By Angela Engel
Today CSAP testing begins and my 10-year-old daughter, Grace, is home studying Sickle Cell Anemia. Her father and I opt her out of the test because the scores are used to label schools, even though the test is not designed as an indicator of school quality.
My 8-year-old daughter Sophie keeps asking if she can please take the test next year in the third grade. She’s a fragile little soul. She’s been watching how during CSAP week children get special snacks, extra recess and ice cream parties at the end. She’s also heard of some administrators excluding children who opt out from advanced programs, extracurricular activities and in some cases prom. She doesn't understand why she can’t go along with all of the other kids.
So I explain to her that over the course of America’s history people have had to take a stand even though it meant being different. I tell her how it took nineteen years of protests, petitions, boycotts and demonstrations in order for her and women to be able to vote. I share the story of Rosa Parks and that day fifty years ago when she was too tired to give up her seat to a white man who paid the same fare as she in order go stand in the back of a crowded bus. I sit her in my lap and I tell her that it is courage that informs our decision and that we want the best education for her and every child - so much so that we’re willing to stand out even though it is uncomfortable.
Yes, there are other mothers who won’t look at me and still others who give me dirty looks and whisper to each other. They have not yet made the connection between high-stakes testing, shorter recesses, larger class sizes, and laid off teachers. They complain about Everyday Mathematics but they refuse to accept that the same publishers of CSAP also own the Wright group and are dictating all curriculum decisions. Some parents silently praise me. They say they would opt out too but they have bought into the lie that opting out will cause their schools to lose funding. Schools do not lose funding based on the number of children who do or don’t take the test. Only title I schools have a small portion of their funding re-directed to improve test scores, something administrators are already spending money on.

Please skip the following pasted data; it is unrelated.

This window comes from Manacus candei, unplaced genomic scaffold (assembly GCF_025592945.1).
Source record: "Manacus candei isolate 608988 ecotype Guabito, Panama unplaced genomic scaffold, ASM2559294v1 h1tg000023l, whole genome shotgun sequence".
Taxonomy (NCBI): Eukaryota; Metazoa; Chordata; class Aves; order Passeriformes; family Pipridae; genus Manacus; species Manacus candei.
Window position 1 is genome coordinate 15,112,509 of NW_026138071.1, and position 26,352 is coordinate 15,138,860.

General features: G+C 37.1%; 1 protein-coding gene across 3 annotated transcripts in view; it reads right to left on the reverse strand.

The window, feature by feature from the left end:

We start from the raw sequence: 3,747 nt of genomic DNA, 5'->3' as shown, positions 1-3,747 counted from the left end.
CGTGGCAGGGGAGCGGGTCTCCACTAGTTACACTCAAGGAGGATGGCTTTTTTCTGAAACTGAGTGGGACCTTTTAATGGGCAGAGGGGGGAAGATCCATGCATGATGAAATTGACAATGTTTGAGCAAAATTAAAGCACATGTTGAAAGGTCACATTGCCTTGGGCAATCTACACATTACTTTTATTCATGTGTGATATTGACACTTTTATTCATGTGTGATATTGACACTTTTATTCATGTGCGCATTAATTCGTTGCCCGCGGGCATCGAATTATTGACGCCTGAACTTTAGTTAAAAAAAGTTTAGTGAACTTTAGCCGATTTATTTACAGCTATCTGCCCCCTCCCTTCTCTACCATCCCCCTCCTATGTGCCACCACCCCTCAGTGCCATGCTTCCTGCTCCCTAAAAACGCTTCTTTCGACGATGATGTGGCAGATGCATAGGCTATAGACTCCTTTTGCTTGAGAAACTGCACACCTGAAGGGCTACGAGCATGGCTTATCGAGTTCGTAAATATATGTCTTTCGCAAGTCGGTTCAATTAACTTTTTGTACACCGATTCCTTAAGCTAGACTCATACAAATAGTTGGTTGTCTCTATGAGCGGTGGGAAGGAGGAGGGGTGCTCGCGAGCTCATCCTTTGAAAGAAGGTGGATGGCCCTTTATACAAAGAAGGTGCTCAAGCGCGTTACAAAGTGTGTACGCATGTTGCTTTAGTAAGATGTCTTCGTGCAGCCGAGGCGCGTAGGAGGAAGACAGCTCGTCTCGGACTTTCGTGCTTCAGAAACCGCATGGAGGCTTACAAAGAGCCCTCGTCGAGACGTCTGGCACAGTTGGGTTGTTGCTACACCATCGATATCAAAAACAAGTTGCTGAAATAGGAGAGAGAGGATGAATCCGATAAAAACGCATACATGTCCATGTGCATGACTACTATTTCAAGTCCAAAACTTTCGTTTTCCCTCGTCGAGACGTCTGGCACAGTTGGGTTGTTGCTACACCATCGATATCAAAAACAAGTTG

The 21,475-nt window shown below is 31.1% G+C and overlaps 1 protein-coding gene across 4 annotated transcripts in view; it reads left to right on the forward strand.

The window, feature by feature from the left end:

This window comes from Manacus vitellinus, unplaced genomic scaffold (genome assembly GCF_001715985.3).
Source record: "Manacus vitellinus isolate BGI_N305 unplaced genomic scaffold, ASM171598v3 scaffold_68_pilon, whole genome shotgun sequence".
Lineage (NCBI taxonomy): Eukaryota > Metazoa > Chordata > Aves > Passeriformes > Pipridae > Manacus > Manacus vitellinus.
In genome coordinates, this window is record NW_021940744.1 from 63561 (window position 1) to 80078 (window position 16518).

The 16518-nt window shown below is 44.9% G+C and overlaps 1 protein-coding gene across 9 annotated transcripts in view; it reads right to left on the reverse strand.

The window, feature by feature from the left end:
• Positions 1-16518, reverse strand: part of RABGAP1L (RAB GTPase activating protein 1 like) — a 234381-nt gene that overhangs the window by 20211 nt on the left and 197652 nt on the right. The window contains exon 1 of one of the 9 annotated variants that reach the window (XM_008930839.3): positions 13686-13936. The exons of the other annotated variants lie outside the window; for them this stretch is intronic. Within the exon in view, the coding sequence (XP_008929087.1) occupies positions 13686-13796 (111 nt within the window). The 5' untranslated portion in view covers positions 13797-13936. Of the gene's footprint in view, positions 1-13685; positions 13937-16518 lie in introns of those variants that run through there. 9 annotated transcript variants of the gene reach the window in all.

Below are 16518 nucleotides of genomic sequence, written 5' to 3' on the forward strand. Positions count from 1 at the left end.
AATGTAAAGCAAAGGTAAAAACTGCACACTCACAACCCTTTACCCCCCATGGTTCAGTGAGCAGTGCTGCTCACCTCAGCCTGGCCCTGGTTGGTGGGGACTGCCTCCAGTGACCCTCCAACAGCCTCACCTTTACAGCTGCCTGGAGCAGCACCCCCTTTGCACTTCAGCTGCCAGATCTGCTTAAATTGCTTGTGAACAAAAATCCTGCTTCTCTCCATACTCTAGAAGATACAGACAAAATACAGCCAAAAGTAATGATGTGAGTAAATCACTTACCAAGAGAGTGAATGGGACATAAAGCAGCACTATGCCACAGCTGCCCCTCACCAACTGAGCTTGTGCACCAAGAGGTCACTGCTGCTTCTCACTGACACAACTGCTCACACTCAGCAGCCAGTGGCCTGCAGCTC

Unfortunately parents and school administrators are trying to play a game they can’t win. It’s a mathematical impossibility because 100% of our children will never score 100% proficient on standardized tests. It will have nothing to do with their abilities or their grasp of basic concepts such as reading and writing. It’s because the tests are not designed for highly gifted children who do not think linearly or singularly. Nor are they designed for children who’s primary language is Chinese or one of the other 64 languages being spoken in our public schools. And standardized tests are not designed for children with unique abilities and disadvantages, which pretty much includes everyone.